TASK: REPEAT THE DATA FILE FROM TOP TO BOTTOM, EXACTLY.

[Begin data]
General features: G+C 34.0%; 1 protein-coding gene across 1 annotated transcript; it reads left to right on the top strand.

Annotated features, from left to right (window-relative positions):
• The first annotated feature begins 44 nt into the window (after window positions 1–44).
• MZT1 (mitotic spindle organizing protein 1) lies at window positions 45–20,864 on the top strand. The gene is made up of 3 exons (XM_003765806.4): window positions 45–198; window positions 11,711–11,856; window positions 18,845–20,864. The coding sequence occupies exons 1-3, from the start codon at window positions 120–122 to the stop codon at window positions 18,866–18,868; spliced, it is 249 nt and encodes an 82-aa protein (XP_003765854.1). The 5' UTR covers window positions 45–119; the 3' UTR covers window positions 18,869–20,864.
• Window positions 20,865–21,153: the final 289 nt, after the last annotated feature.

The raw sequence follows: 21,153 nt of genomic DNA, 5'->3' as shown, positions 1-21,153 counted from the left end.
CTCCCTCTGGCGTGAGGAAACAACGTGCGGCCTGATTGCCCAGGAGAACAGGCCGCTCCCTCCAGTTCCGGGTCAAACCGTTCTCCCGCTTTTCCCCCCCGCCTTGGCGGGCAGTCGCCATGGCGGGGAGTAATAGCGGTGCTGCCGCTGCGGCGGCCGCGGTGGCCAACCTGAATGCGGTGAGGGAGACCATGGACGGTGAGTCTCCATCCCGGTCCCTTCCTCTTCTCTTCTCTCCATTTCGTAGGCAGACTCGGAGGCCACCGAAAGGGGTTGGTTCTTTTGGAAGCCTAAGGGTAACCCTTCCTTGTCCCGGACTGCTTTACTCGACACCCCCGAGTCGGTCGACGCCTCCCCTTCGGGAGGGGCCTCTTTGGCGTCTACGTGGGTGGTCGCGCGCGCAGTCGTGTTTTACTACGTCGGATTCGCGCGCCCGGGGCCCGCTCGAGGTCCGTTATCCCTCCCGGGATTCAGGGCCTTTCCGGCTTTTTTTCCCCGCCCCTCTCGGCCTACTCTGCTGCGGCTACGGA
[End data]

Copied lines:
General features: G+C 34.0%; 1 protein-coding gene across 1 annotated transcript; it reads left to right on the top strand.

Annotated features, from left to right (window-relative positions):
• The first annotated feature begins 44 nt into the window (after window positions 1–44).
• MZT1 (mitotic spindle organizing protein 1) lies at window positions 45–20,864 on the top strand. The gene is made up of 3 exons (XM_003765806.4): window positions 45–198; window positions 11,711–11,856; window positions 18,845–20,864. The coding sequence occupies exons 1-3, from the start codon at window positions 120–122 to the stop codon at window positions 18,866–18,868; spliced, it is 249 nt and encodes an 82-aa protein (XP_003765854.1). The 5' UTR covers window positions 45–119; the 3' UTR covers window positions 18,869–20,864.
• Window positions 20,865–21,153: the final 289 nt, after the last annotated feature.

The raw sequence follows: 21,153 nt of genomic DNA, 5'->3' as shown, positions 1-21,153 counted from the left end.
CTCCCTCTGGCGTGAGGAAACAACGTGCGGCCTGATTGCCCAGGAGAACAGGCCGCTCCCTCCAGTTCCGGGTCAAACCGTTCTCCCGCTTTTCCCCCCCGCCTTGGCGGGCAGTCGCCATGGCGGGGAGTAATAGCGGTGCTGCCGCTGCGGCGGCCGCGGTGGCCAACCTGAATGCGGTGAGGGAGACCATGGACGGTGAGTCTCCATCCCGGTCCCTTCCTCTTCTCTTCTCTCCATTTCGTAGGCAGACTCGGAGGCCACCGAAAGGGGTTGGTTCTTTTGGAAGCCTAAGGGTAACCCTTCCTTGTCCCGGACTGCTTTACTCGACACCCCCGAGTCGGTCGACGCCTCCCCTTCGGGAGGGGCCTCTTTGGCGTCTACGTGGGTGGTCGCGCGCGCAGTCGTGTTTTACTACGTCGGATTCGCGCGCCCGGGGCCCGCTCGAGGTCCGTTATCCCTCCCGGGATTCAGGGCCTTTCCGGCTTTTTTTCCCCGCCCCTCTCGGCCTACTCTGCTGCGGCTACGGA